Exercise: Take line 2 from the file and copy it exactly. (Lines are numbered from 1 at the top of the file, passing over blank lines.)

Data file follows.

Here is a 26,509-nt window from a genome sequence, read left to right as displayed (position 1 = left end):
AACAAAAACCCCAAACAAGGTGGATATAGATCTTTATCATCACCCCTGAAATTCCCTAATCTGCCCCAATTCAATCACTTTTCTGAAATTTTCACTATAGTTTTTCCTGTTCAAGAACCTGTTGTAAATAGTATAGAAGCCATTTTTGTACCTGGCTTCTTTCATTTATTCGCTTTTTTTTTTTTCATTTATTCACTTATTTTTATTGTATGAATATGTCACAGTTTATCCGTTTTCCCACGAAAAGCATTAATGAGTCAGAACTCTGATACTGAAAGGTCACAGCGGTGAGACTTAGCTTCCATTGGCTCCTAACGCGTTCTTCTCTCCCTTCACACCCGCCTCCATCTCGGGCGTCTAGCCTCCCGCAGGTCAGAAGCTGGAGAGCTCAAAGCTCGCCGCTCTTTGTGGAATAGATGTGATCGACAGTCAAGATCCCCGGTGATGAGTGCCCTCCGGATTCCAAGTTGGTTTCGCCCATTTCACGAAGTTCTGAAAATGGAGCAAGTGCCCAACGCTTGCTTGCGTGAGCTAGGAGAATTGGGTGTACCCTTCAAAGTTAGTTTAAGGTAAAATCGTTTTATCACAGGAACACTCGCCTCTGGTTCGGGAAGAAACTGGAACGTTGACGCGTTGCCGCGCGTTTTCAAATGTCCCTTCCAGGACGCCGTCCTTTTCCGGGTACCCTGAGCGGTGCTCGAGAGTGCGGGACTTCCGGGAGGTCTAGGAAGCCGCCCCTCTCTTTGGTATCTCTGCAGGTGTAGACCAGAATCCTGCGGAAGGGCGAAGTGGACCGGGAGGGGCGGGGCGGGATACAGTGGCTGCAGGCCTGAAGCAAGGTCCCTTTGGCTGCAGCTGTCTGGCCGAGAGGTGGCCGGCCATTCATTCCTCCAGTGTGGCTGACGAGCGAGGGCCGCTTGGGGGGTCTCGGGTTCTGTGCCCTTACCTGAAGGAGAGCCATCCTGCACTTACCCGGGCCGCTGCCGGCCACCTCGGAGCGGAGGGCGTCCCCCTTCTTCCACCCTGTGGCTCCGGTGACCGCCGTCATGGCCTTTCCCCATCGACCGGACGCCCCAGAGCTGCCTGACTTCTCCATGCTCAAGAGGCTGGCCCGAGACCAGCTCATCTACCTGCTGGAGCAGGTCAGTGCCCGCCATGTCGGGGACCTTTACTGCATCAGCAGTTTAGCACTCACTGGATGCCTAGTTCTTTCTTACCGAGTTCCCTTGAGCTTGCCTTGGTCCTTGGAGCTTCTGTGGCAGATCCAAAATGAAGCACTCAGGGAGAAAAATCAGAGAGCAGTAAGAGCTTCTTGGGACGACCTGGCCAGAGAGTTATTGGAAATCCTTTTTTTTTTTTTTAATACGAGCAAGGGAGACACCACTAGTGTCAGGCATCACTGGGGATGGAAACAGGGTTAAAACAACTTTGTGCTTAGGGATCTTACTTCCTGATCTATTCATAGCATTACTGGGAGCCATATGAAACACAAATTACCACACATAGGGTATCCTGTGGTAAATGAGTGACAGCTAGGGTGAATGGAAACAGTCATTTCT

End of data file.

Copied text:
AACAAAAACCCCAAACAAGGTGGATATAGATCTTTATCATCACCCCTGAAATTCCCTAATCTGCCCCAATTCAATCACTTTTCTGAAATTTTCACTATAGTTTTTCCTGTTCAAGAACCTGTTGTAAATAGTATAGAAGCCATTTTTGTACCTGGCTTCTTTCATTTATTCGCTTTTTTTTTTTTCATTTATTCACTTATTTTTATTGTATGAATATGTCACAGTTTATCCGTTTTCCCACGAAAAGCATTAATGAGTCAGAACTCTGATACTGAAAGGTCACAGCGGTGAGACTTAGCTTCCATTGGCTCCTAACGCGTTCTTCTCTCCCTTCACACCCGCCTCCATCTCGGGCGTCTAGCCTCCCGCAGGTCAGAAGCTGGAGAGCTCAAAGCTCGCCGCTCTTTGTGGAATAGATGTGATCGACAGTCAAGATCCCCGGTGATGAGTGCCCTCCGGATTCCAAGTTGGTTTCGCCCATTTCACGAAGTTCTGAAAATGGAGCAAGTGCCCAACGCTTGCTTGCGTGAGCTAGGAGAATTGGGTGTACCCTTCAAAGTTAGTTTAAGGTAAAATCGTTTTATCACAGGAACACTCGCCTCTGGTTCGGGAAGAAACTGGAACGTTGACGCGTTGCCGCGCGTTTTCAAATGTCCCTTCCAGGACGCCGTCCTTTTCCGGGTACCCTGAGCGGTGCTCGAGAGTGCGGGACTTCCGGGAGGTCTAGGAAGCCGCCCCTCTCTTTGGTATCTCTGCAGGTGTAGACCAGAATCCTGCGGAAGGGCGAAGTGGACCGGGAGGGGCGGGGCGGGATACAGTGGCTGCAGGCCTGAAGCAAGGTCCCTTTGGCTGCAGCTGTCTGGCCGAGAGGTGGCCGGCCATTCATTCCTCCAGTGTGGCTGACGAGCGAGGGCCGCTTGGGGGGTCTCGGGTTCTGTGCCCTTACCTGAAGGAGAGCCATCCTGCACTTACCCGGGCCGCTGCCGGCCACCTCGGAGCGGAGGGCGTCCCCCTTCTTCCACCCTGTGGCTCCGGTGACCGCCGTCATGGCCTTTCCCCATCGACCGGACGCCCCAGAGCTGCCTGACTTCTCCATGCTCAAGAGGCTGGCCCGAGACCAGCTCATCTACCTGCTGGAGCAGGTCAGTGCCCGCCATGTCGGGGACCTTTACTGCATCAGCAGTTTAGCACTCACTGGATGCCTAGTTCTTTCTTACCGAGTTCCCTTGAGCTTGCCTTGGTCCTTGGAGCTTCTGTGGCAGATCCAAAATGAAGCACTCAGGGAGAAAAATCAGAGAGCAGTAAGAGCTTCTTGGGACGACCTGGCCAGAGAGTTATTGGAAATCCTTTTTTTTTTTTTTAATACGAGCAAGGGAGACACCACTAGTGTCAGGCATCACTGGGGATGGAAACAGGGTTAAAACAACTTTGTGCTTAGGGATCTTACTTCCTGATCTATTCATAGCATTACTGGGAGCCATATGAAACACAAATTACCACACATAGGGTATCCTGTGGTAAATGAGTGACAGCTAGGGTGAATGGAAACAGTCATTTCT